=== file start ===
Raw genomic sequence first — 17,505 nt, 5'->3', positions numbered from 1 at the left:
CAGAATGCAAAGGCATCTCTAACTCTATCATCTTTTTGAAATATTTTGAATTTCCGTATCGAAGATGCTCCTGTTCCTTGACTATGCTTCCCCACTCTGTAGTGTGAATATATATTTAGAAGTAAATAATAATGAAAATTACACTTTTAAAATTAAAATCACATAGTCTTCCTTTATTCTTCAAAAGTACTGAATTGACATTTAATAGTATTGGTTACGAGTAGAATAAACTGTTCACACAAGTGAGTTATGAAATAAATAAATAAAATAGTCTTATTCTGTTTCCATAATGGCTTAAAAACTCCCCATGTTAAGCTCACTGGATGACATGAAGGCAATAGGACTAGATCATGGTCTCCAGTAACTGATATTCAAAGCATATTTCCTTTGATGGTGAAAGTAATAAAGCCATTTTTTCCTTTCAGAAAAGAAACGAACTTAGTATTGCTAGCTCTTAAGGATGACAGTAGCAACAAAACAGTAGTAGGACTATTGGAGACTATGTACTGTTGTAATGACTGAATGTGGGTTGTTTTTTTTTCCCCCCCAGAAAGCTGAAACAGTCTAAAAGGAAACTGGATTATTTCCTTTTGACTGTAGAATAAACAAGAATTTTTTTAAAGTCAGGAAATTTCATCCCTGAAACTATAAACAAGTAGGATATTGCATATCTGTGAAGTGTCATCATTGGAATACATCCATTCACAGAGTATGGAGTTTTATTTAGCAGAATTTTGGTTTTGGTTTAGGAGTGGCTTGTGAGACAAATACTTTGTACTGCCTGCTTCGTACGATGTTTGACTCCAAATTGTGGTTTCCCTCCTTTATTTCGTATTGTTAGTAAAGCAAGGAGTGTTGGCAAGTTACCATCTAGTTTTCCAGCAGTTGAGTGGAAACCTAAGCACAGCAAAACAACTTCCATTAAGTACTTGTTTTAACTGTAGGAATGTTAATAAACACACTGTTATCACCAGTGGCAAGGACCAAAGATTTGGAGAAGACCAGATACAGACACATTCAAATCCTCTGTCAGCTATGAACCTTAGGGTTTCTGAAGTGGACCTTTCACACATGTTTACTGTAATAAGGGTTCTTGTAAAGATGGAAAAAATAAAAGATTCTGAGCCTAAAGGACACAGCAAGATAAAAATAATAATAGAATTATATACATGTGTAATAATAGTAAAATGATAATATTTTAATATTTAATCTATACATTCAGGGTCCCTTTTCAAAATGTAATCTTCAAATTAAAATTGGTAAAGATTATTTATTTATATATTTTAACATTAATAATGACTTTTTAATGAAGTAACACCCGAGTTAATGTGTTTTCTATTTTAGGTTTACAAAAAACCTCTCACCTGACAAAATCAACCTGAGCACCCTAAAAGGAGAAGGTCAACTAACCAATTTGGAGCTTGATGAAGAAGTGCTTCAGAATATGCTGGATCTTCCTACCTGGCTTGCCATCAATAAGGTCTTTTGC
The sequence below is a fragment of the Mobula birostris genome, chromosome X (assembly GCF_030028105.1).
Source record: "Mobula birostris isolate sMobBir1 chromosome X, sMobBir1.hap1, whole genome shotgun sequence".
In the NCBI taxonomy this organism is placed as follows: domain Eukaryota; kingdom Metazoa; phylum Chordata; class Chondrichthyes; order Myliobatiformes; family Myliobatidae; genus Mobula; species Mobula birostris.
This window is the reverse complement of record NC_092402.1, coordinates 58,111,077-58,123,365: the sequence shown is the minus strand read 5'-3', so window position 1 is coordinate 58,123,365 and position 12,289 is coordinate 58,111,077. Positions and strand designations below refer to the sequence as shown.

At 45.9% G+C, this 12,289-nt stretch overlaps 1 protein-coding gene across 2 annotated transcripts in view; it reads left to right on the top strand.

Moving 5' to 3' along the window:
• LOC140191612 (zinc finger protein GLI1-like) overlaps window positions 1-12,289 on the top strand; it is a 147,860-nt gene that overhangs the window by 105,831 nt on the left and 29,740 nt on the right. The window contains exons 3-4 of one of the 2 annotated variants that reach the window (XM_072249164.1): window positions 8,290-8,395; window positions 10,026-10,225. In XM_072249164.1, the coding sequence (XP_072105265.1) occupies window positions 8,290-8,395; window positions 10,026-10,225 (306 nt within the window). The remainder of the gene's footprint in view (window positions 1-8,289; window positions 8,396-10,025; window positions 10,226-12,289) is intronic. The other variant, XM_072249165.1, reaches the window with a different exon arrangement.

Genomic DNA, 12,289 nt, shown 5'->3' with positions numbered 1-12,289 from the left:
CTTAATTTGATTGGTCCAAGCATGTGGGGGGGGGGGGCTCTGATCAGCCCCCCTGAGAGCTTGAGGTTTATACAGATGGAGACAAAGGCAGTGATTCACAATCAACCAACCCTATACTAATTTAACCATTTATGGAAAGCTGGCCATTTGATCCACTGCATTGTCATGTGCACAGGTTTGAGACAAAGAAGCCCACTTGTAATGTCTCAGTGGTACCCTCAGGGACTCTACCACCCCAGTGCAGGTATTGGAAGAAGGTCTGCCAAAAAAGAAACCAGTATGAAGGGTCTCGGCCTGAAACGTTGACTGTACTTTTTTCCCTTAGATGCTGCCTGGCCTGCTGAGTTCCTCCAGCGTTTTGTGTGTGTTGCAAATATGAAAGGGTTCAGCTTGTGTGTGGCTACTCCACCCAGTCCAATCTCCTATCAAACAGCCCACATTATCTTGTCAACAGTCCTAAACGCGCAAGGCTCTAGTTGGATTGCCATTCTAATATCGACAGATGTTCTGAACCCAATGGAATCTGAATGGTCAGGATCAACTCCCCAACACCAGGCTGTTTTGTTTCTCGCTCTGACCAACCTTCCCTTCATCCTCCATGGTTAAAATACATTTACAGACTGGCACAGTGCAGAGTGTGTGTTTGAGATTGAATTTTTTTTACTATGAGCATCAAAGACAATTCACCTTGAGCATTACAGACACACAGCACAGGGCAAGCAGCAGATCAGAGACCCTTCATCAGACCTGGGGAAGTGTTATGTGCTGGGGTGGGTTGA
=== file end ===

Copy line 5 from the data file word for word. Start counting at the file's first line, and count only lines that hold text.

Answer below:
In the NCBI taxonomy this organism is placed as follows: domain Eukaryota; kingdom Metazoa; phylum Chordata; class Chondrichthyes; order Myliobatiformes; family Myliobatidae; genus Mobula; species Mobula birostris.